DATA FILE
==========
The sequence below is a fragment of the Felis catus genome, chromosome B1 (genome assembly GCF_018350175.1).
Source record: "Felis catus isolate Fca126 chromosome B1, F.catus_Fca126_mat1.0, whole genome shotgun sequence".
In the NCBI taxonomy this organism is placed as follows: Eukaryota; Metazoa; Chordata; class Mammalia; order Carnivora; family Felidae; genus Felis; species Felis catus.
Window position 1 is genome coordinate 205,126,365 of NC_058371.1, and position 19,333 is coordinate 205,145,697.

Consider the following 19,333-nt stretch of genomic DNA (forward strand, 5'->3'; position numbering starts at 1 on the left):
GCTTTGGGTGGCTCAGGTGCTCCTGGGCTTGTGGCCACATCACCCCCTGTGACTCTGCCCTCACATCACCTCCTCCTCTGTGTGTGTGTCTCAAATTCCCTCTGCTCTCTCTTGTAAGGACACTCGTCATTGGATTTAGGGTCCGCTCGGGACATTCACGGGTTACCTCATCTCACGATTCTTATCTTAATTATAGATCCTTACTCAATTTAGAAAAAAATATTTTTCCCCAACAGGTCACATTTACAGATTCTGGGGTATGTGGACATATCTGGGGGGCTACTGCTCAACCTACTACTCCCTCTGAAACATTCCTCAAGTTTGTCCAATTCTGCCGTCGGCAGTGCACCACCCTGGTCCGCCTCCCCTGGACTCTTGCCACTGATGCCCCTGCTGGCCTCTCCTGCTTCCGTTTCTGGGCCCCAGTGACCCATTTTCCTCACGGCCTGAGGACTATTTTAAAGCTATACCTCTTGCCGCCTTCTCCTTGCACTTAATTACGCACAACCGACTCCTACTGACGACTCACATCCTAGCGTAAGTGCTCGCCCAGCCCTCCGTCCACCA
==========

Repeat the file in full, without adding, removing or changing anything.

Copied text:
The sequence below is a fragment of the Felis catus genome, chromosome B1 (genome assembly GCF_018350175.1).
Source record: "Felis catus isolate Fca126 chromosome B1, F.catus_Fca126_mat1.0, whole genome shotgun sequence".
In the NCBI taxonomy this organism is placed as follows: Eukaryota; Metazoa; Chordata; class Mammalia; order Carnivora; family Felidae; genus Felis; species Felis catus.
Window position 1 is genome coordinate 205,126,365 of NC_058371.1, and position 19,333 is coordinate 205,145,697.

Consider the following 19,333-nt stretch of genomic DNA (forward strand, 5'->3'; position numbering starts at 1 on the left):
GCTTTGGGTGGCTCAGGTGCTCCTGGGCTTGTGGCCACATCACCCCCTGTGACTCTGCCCTCACATCACCTCCTCCTCTGTGTGTGTGTCTCAAATTCCCTCTGCTCTCTCTTGTAAGGACACTCGTCATTGGATTTAGGGTCCGCTCGGGACATTCACGGGTTACCTCATCTCACGATTCTTATCTTAATTATAGATCCTTACTCAATTTAGAAAAAAATATTTTTCCCCAACAGGTCACATTTACAGATTCTGGGGTATGTGGACATATCTGGGGGGCTACTGCTCAACCTACTACTCCCTCTGAAACATTCCTCAAGTTTGTCCAATTCTGCCGTCGGCAGTGCACCACCCTGGTCCGCCTCCCCTGGACTCTTGCCACTGATGCCCCTGCTGGCCTCTCCTGCTTCCGTTTCTGGGCCCCAGTGACCCATTTTCCTCACGGCCTGAGGACTATTTTAAAGCTATACCTCTTGCCGCCTTCTCCTTGCACTTAATTACGCACAACCGACTCCTACTGACGACTCACATCCTAGCGTAAGTGCTCGCCCAGCCCTCCGTCCACCA